David Brenner stands up for pure comedy | AspenTimes.com
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David Brenner stands up for pure comedy

Jordan Curet The Aspen Times
ALL | The Aspen Times

David Brenner emerged in what he sees as something of a golden age of American stand-up comedy. By the numbers, it wasnt so impressive; Brenner says there werent more than two dozen comics in the group that made up his contemporaries. But an amazing percentage of them made national reputations and the list includes such landmark performers as Richard Pryor, Bill Cosby, Steve Martin, Albert Brooks and Richard Lewis.Having been surrounded by such company, Brenner hasnt been much impressed with the waves of comedians bigger in number, but not nearly as well-schooled in the art of stand-up that have followed. In late 2006, prior to his appearance at the Wheeler Opera House, Brenner told The Aspen Times that he hadnt kept up with the current comedy scene.In his early 70s, Brenner wasnt exactly burning with a sudden desire to catch up on a few decades worth of stand-up talent. But while riding a chairlift with Wheeler Opera House executive director Gram Slaton, Brenner, who has lived in Aspen on and off since the mid-80s, listened as Slaton complained about the departure of the U.S. Comedy Arts Festival, which folded up its rather large tent after 13 years in Aspen. Brenner, in turn, griped about the generally sad state of stand-up comedy.We decided to combine our griping, said Brenner from Las Vegas, where he now makes his home.The result of that bitch-fest was Whats So Funny? a series of four events at the Wheeler. The series opened earlier this month, and continues Thursday, Feb. 14, with a Valentines Day-themed show, Up Close and Too Personal. The evening features three relatively little-known comedians Joe Bronzi, from Long Island; Whitney Cummings, who has appeared on MTVs Punkd; and Dana Goldberg, winner of the San Francisco International Comedy Competition. Like all four of the Whats So Funny? events, this weeks show closes with Brenner himself, performing a fresh set of material geared to the theme.Brenner isnt done griping. The time allotted for his set 20 to 30 minutes requires a different use of time than his usual 90-minute performance, or the six-minute segments he works up for TV appearances. And for a comedian accustomed to getting onstage and letting loose whatever is on his mind, playing within a theme requires different comedic muscles.My problem is, I thought this would be easy for me: Ill get up there and do my thing, said Brenner. But then I thought, I have to tailor this to the themes. [Normally] I get up there and Im all over the place, from presidents to shoelaces. Now I have to start thinking in themes? I could do the edgy stuff [for the New and Out There show, which opened the series]. But I also have to do 20-30 minutes on relationships? And ethnic [for Colors of Laughter, on March 1]?As he outlines his grievances all a result of his own doing, mind you the Philadelphia natives distinctively nasal voice begins to rise. But while having to write and perform four new sets of material was a challenge, it was nothing compared to the other task he gave himself. Brenner and Slaton also had the task of selecting a dozen young comedians to round out the series, and that was more a chore than a challenge.The last thing I ever wanted to do was sit and look at hours upon hours of these clips of comedians, said Brenner, his agitation rising another notch. We had to really separate the crap from the good stuff. It went on for weeks, a couple hundred hours, easily.It discouraged me. To glean the 12, we looked at hundreds. Thats a bad percentage. If people had seen the 12 that I came up with [back in the 70s], they would have said, Wow!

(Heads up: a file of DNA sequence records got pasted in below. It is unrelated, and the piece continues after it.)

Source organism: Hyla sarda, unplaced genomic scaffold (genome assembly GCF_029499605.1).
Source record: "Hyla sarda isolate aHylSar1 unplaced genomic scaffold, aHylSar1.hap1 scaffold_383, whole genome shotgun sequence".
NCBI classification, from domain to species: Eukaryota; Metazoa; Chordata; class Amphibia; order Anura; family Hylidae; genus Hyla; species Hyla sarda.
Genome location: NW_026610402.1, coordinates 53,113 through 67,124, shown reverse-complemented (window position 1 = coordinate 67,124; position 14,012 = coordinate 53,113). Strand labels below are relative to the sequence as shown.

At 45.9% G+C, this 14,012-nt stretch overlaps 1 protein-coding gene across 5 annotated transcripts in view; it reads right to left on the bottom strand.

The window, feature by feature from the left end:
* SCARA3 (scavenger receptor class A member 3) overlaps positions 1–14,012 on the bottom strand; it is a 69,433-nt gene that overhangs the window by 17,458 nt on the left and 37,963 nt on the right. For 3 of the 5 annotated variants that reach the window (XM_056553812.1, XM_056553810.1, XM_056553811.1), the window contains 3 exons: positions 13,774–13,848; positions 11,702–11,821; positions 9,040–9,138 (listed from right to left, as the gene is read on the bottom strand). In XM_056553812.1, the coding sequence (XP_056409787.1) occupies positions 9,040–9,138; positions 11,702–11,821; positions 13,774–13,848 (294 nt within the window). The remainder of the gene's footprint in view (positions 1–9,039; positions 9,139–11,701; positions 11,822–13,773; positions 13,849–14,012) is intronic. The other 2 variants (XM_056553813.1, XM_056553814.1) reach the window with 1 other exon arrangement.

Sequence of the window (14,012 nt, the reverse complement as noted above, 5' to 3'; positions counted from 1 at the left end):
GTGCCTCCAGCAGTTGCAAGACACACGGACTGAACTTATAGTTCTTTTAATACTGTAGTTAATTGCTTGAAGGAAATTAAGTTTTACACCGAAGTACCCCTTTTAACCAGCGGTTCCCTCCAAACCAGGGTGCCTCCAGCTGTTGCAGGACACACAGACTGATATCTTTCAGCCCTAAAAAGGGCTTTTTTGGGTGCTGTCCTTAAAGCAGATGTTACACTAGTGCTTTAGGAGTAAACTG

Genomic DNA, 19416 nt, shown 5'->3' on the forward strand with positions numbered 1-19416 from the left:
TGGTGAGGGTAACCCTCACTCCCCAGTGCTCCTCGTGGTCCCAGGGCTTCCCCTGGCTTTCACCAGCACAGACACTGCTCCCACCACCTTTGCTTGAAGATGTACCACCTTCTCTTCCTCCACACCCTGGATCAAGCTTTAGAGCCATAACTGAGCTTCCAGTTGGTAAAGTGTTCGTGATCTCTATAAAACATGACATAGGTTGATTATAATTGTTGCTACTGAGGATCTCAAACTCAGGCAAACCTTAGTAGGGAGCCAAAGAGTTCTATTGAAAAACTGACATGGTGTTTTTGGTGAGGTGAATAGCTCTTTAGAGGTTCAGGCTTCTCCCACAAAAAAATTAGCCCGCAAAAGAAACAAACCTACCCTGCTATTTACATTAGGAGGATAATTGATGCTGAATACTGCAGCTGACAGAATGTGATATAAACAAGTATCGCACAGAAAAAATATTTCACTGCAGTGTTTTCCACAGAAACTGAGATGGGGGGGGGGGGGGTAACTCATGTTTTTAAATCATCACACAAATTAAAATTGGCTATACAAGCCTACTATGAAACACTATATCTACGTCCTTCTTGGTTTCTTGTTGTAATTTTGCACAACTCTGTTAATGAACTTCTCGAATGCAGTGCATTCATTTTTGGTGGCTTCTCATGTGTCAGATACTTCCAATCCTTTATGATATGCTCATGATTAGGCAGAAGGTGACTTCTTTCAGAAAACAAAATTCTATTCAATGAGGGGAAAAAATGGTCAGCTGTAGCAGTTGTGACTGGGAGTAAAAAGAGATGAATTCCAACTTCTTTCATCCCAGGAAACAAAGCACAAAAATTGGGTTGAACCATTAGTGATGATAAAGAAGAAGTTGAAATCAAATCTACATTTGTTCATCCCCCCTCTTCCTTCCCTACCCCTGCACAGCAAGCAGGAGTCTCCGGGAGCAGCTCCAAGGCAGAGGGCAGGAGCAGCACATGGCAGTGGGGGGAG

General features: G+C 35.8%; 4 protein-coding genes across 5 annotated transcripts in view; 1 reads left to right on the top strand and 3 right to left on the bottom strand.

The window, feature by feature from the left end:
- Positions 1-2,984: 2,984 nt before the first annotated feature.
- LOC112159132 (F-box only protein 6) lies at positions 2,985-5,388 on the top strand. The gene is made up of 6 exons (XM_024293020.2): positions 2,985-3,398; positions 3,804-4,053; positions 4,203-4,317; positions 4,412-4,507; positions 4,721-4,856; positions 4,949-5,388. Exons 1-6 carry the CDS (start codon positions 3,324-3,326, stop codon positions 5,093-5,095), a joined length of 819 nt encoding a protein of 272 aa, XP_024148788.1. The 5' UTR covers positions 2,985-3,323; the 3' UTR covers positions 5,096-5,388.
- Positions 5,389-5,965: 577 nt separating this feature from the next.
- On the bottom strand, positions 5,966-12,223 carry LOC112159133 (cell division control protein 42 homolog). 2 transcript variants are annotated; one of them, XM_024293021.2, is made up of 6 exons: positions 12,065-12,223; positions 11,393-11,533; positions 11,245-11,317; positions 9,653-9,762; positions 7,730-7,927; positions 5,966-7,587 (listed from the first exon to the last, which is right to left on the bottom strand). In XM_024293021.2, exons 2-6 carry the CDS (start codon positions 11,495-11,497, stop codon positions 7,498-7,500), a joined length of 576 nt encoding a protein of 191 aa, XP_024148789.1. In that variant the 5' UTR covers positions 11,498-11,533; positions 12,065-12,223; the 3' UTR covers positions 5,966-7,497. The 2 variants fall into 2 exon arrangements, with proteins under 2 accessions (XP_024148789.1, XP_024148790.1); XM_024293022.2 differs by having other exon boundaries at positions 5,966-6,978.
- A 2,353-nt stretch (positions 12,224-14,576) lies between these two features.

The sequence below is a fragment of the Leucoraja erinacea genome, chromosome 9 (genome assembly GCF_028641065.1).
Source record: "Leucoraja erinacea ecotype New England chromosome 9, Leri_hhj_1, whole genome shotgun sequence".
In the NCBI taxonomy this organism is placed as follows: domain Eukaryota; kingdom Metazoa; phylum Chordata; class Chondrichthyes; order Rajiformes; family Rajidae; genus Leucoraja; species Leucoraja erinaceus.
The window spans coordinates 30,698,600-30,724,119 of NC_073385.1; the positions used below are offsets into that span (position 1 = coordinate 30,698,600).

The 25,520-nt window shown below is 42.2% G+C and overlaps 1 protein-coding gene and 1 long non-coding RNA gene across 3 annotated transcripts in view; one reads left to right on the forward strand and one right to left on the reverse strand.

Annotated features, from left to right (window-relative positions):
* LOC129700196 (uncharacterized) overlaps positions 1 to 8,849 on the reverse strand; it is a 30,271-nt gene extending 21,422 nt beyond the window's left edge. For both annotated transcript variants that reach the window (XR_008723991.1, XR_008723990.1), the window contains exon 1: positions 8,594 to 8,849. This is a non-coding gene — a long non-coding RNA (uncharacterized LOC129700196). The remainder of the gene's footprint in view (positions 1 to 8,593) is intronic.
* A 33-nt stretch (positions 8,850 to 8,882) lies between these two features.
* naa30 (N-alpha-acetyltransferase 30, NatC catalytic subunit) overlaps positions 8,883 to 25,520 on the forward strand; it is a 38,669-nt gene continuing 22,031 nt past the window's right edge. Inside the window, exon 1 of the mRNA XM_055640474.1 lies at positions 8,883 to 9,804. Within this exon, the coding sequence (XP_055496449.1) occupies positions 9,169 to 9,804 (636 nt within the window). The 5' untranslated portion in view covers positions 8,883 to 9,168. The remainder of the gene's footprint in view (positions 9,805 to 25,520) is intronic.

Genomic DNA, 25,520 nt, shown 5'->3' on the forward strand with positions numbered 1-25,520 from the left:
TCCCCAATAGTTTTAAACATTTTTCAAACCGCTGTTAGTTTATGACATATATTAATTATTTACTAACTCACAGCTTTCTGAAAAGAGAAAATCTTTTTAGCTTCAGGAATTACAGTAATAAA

Even more discouraging to Brenner is what he believes is the primary reason for that lackluster group of comedians. Perfecting the art of stand-up, he says, is secondary, at best, to the desire to land a sitcom deal. Ironically, the U.S. Comedy Arts Festival was one of the driving forces behind that dynamic; the producers of the festival would often tout the performers who had been a hit onstage in Aspen and wound up on TV.Ive gotten tired of seeing what happened to stand-up comedy, said Brenner. It became, who can come up with 25 minutes of material in hopes of getting a sitcom and becoming a star? And then they keep doing stand-up on the side and arent any good at it.What they are is good 25-minute comedians. They get the right people to see them; they say, Oh wow, this will be a good sitcom star. But when it comes to stand-up comedy, thats not what they are. Brenner doesnt explain the reasoning behind the final installment of Whats So Funny?: Made For TV, on March 14, which features comedians who have their eyes on careers on the small screen.Brenner is proud of the near purity of his career. He has written several books. (He has often used Aspen as his writing retreat.) His film-acting credits are almost nonexistent. (The most prominent David Brenner on the Internet Movie Database is the editor of such films as Independence Day and World Trade Center.)Brenner, though, concedes that if the culture he came up in had been a little more progressive, he might have become more of a sitcom character than a guest on late-night talk shows. (He holds the record for guest appearances on The Tonight Show with Johnny Carson, with 158.)In 1976, Brenner co-starred with Leslie Ann Warren in Snip, a takeoff on the risqu Warren Beatty film Shampoo. The sitcom, on NBC, was produced by Jimmy Komack, a former stand-up comedian who, in the mid-70s, was the king of the sitcoms, having had back-to-back hits with Chico and the Man and Welcome Back, Kotter. Snip was being touted as a sure hit until NBC yanked it from its schedule, days before the premiere.The real reason was, we had a beauty shop, and of course we had a gay guy, said Brenner. And it was a gay actor playing the gay guy. NBC got cold feet about having a gay person on a sitcom. [The sexual orientation barrier was broken the following year when Billy Crystal portrayed Jodie on Soap.] Now, ironically, you cant get a sitcom on TV without a gay character. If you do Navy Seals, you have to have a gay guy.NBC sold the rights to Snip to a station in Australia. The show was aired one week, Monday to Friday, and was the highest-rated program in the country. The station placed an order for the rest of the series, only to be told they already had the only five episodes that were produced. So I went back to doing stand-up. I didnt want to deal with these people, said Brenner.Real comedians, real comedyIn addition to the generally poor quality of the stand-up acts that Brenner and Slaton waded through, there was the quantity. Brenner says there were 265 people making a living from comedy in 1971; now there are 14,000. (God only knows where he came up with those figures.) Slaton says that, for the better part of a year, he and Brenner corresponded daily, exchanging notes on a hefty percentage of those comics.How did 14,000 people all of a sudden get so funny? Brenner asks. The answer is, they didnt. The country got dumbed down. If I could dig out of a trunk all the A-minus, B-plus, C, D material Ive tossed out, I could make a fortune selling it to comedians. Because its better than what they do today.Still, Brenner is enthused about the series he and Slaton have come up with. He is impressed with the talent of the 12 comedians, and with their commitment to the stand-up form. He is especially pleased with the format following each show, the comedians, including Brenner, will engage in a Q-and-A session with the audience. And Brenner says that, for every recent comedian who used stand-up to get a sitcom deal, there is another more talented, more committed to stand-up who is overlooked because they arent right for television. Its time, he says, to cast a light on those comedians who are devoted to stand-up.I am so looking forward to watching these talented guys and girls get up and hit the ball over the fence, like we did years ago, he said. Anyone will tell you, if theyre being honest, that doing stand-up is the most difficult art form. Its a bunch of strangers with their feet up, saying, OK, make me laugh.stewart@aspentimes.com